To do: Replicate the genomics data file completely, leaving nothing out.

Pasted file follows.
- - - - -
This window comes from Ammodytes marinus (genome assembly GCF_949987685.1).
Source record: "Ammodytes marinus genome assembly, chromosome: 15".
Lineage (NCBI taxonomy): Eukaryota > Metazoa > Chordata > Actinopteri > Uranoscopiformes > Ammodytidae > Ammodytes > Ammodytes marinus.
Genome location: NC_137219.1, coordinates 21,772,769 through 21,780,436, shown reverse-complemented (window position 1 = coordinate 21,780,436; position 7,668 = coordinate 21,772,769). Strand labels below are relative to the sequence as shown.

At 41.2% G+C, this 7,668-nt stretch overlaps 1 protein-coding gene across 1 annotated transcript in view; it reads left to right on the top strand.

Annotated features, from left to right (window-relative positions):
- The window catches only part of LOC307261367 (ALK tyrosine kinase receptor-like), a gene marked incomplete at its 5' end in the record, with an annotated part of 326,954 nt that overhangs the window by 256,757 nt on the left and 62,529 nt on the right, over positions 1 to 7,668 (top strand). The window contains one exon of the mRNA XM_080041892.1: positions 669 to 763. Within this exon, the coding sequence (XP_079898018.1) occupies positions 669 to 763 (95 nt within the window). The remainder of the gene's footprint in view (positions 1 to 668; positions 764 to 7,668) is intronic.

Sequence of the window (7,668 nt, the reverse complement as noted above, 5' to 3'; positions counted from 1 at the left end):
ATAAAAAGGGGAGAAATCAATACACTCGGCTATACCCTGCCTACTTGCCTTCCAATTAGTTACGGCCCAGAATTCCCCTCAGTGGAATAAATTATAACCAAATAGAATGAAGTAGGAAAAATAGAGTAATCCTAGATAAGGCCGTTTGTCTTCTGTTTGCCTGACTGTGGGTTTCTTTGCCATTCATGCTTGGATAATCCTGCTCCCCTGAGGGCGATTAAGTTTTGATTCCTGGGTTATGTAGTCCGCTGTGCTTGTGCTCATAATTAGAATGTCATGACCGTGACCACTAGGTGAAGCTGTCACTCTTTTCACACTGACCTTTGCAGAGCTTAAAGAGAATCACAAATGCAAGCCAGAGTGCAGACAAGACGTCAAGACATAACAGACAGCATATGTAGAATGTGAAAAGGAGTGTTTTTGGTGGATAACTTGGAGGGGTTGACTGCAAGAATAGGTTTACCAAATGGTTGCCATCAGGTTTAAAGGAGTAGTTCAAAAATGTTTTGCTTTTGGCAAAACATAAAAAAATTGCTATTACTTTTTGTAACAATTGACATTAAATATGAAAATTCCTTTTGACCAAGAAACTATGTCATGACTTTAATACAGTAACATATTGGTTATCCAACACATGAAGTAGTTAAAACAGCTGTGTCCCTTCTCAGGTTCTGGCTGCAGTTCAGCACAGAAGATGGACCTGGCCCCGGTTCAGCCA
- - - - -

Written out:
This window comes from Ammodytes marinus (genome assembly GCF_949987685.1).
Source record: "Ammodytes marinus genome assembly, chromosome: 15".
Lineage (NCBI taxonomy): Eukaryota > Metazoa > Chordata > Actinopteri > Uranoscopiformes > Ammodytidae > Ammodytes > Ammodytes marinus.
Genome location: NC_137219.1, coordinates 21,772,769 through 21,780,436, shown reverse-complemented (window position 1 = coordinate 21,780,436; position 7,668 = coordinate 21,772,769). Strand labels below are relative to the sequence as shown.

At 41.2% G+C, this 7,668-nt stretch overlaps 1 protein-coding gene across 1 annotated transcript in view; it reads left to right on the top strand.

Annotated features, from left to right (window-relative positions):
- The window catches only part of LOC307261367 (ALK tyrosine kinase receptor-like), a gene marked incomplete at its 5' end in the record, with an annotated part of 326,954 nt that overhangs the window by 256,757 nt on the left and 62,529 nt on the right, over positions 1 to 7,668 (top strand). The window contains one exon of the mRNA XM_080041892.1: positions 669 to 763. Within this exon, the coding sequence (XP_079898018.1) occupies positions 669 to 763 (95 nt within the window). The remainder of the gene's footprint in view (positions 1 to 668; positions 764 to 7,668) is intronic.

Sequence of the window (7,668 nt, the reverse complement as noted above, 5' to 3'; positions counted from 1 at the left end):
ATAAAAAGGGGAGAAATCAATACACTCGGCTATACCCTGCCTACTTGCCTTCCAATTAGTTACGGCCCAGAATTCCCCTCAGTGGAATAAATTATAACCAAATAGAATGAAGTAGGAAAAATAGAGTAATCCTAGATAAGGCCGTTTGTCTTCTGTTTGCCTGACTGTGGGTTTCTTTGCCATTCATGCTTGGATAATCCTGCTCCCCTGAGGGCGATTAAGTTTTGATTCCTGGGTTATGTAGTCCGCTGTGCTTGTGCTCATAATTAGAATGTCATGACCGTGACCACTAGGTGAAGCTGTCACTCTTTTCACACTGACCTTTGCAGAGCTTAAAGAGAATCACAAATGCAAGCCAGAGTGCAGACAAGACGTCAAGACATAACAGACAGCATATGTAGAATGTGAAAAGGAGTGTTTTTGGTGGATAACTTGGAGGGGTTGACTGCAAGAATAGGTTTACCAAATGGTTGCCATCAGGTTTAAAGGAGTAGTTCAAAAATGTTTTGCTTTTGGCAAAACATAAAAAAATTGCTATTACTTTTTGTAACAATTGACATTAAATATGAAAATTCCTTTTGACCAAGAAACTATGTCATGACTTTAATACAGTAACATATTGGTTATCCAACACATGAAGTAGTTAAAACAGCTGTGTCCCTTCTCAGGTTCTGGCTGCAGTTCAGCACAGAAGATGGACCTGGCCCCGGTTCAGCCA